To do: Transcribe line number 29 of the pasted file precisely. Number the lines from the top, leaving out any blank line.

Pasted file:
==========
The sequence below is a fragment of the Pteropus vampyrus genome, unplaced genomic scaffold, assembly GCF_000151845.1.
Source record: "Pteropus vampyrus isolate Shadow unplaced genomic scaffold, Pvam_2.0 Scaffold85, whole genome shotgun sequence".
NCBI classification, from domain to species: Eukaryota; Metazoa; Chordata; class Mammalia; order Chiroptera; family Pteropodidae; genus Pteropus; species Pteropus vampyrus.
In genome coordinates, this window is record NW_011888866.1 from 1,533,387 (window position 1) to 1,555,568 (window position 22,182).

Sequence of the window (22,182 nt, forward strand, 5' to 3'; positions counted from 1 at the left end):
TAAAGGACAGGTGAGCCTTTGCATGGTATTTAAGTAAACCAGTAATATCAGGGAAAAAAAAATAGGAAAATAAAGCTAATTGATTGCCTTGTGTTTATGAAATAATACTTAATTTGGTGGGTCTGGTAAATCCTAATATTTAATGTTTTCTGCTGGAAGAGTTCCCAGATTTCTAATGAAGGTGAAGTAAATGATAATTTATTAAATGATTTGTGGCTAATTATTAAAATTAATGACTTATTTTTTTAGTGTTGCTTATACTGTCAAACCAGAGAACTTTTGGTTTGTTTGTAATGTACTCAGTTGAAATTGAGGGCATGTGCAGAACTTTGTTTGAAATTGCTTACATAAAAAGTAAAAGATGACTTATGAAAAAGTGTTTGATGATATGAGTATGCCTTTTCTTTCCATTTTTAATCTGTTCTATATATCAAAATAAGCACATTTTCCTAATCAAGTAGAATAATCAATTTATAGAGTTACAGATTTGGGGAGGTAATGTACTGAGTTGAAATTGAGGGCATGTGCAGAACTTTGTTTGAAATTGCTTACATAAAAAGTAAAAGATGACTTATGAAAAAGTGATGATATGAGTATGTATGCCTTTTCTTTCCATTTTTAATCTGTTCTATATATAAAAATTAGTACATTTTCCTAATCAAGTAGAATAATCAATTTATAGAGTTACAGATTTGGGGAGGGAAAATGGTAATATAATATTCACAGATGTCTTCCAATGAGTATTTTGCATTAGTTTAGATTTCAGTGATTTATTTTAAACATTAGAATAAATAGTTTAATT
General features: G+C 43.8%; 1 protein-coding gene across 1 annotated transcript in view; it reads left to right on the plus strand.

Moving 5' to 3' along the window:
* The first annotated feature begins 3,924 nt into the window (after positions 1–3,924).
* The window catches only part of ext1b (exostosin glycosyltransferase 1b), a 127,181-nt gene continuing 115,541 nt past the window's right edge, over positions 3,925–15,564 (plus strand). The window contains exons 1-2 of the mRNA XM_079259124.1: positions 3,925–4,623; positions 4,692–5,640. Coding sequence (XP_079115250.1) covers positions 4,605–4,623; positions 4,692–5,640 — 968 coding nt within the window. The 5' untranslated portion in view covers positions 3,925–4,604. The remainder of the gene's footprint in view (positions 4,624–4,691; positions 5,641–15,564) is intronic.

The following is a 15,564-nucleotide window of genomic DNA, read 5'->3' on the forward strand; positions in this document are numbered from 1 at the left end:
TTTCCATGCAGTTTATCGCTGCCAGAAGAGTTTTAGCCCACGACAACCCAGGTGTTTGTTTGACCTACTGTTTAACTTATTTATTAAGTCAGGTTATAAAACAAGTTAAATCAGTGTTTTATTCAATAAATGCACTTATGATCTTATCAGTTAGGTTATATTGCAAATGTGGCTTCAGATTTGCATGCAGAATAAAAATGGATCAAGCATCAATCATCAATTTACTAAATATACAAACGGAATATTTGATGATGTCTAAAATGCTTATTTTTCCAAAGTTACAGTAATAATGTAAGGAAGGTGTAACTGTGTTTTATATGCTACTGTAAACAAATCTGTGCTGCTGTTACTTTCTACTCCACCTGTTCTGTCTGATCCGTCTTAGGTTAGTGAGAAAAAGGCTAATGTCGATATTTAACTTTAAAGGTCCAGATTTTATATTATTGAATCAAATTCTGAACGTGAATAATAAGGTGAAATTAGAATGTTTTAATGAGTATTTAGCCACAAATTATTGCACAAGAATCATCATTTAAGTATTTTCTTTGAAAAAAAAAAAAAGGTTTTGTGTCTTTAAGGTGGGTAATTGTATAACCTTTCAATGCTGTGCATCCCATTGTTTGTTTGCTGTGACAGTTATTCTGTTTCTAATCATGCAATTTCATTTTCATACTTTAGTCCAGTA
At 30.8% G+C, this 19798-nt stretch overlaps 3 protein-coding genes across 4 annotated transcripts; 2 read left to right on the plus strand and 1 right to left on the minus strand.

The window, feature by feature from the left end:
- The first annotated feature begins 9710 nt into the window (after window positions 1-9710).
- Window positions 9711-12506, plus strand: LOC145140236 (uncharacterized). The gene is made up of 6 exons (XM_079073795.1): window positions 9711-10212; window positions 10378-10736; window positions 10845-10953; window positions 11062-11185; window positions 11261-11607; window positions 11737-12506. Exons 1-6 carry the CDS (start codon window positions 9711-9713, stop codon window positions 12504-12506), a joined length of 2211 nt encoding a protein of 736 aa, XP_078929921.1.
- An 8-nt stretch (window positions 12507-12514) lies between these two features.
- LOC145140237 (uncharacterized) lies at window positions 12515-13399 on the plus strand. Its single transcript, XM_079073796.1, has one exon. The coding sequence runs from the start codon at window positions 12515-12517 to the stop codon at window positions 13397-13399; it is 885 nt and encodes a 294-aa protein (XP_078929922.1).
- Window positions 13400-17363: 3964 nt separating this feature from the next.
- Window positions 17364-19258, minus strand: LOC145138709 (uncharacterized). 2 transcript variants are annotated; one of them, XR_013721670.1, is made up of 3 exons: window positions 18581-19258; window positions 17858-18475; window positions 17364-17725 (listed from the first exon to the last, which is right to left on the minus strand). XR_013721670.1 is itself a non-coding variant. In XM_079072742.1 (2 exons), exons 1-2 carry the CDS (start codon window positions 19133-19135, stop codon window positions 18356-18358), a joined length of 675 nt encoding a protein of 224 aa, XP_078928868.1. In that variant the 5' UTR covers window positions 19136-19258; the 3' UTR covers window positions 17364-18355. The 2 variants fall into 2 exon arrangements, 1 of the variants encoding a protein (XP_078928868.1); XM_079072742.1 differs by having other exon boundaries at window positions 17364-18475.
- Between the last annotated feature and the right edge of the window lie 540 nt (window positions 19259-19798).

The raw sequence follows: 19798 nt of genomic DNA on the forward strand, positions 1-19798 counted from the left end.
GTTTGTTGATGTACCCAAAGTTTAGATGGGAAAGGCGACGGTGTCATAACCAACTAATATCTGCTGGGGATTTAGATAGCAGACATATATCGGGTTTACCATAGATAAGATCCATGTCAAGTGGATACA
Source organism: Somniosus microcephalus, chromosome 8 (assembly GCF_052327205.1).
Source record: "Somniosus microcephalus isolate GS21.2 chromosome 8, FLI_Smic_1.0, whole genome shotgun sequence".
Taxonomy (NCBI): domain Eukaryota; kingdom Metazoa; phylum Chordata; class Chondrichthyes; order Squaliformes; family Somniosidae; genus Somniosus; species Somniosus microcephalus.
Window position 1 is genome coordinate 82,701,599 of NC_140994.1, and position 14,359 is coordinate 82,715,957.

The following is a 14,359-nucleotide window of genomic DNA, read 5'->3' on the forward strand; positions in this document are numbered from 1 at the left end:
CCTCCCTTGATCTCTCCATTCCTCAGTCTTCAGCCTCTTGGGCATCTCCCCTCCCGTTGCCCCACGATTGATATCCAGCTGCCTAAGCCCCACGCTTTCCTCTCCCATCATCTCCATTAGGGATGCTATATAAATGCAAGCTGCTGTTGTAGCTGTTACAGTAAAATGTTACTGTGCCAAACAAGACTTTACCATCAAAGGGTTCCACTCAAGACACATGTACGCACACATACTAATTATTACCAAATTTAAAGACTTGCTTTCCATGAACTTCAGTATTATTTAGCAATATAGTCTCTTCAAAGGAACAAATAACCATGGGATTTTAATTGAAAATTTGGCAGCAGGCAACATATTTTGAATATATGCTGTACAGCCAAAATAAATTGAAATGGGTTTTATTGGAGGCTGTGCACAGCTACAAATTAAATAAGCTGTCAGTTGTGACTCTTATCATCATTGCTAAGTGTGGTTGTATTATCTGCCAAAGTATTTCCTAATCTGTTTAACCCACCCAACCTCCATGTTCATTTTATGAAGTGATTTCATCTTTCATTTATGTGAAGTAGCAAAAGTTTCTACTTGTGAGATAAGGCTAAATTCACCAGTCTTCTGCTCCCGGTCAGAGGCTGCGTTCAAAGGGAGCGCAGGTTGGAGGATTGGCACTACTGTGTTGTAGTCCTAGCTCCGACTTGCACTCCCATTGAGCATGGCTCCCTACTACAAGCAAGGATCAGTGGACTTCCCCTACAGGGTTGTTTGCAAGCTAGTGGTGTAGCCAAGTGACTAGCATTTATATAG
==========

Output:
CCTCCCTTGATCTCTCCATTCCTCAGTCTTCAGCCTCTTGGGCATCTCCCCTCCCGTTGCCCCACGATTGATATCCAGCTGCCTAAGCCCCACGCTTTCCTCTCCCATCATCTCCATTAGGGATGCTATATAAATGCAAGCTGCTGTTGTAGCTGTTACAGTAAAATGTTACTGTGCCAAACAAGACTTTACCATCAAAGGGTTCCACTCAAGACACATGTACGCACACATACTAATTATTACCAAATTTAAAGACTTGCTTTCCATGAACTTCAGTATTATTTAGCAATATAGTCTCTTCAAAGGAACAAATAACCATGGGATTTTAATTGAAAATTTGGCAGCAGGCAACATATTTTGAATATATGCTGTACAGCCAAAATAAATTGAAATGGGTTTTATTGGAGGCTGTGCACAGCTACAAATTAAATAAGCTGTCAGTTGTGACTCTTATCATCATTGCTAAGTGTGGTTGTATTATCTGCCAAAGTATTTCCTAATCTGTTTAACCCACCCAACCTCCATGTTCATTTTATGAAGTGATTTCATCTTTCATTTATGTGAAGTAGCAAAAGTTTCTACTTGTGAGATAAGGCTAAATTCACCAGTCTTCTGCTCCCGGTCAGAGGCTGCGTTCAAAGGGAGCGCAGGTTGGAGGATTGGCACTACTGTGTTGTAGTCCTAGCTCCGACTTGCACTCCCATTGAGCATGGCTCCCTACTACAAGCAAGGATCAGTGGACTTCCCCTACAGGGTTGTTTGCAAGCTAGTGGTGTAGCCAAGTGACTAGCATTTATATAG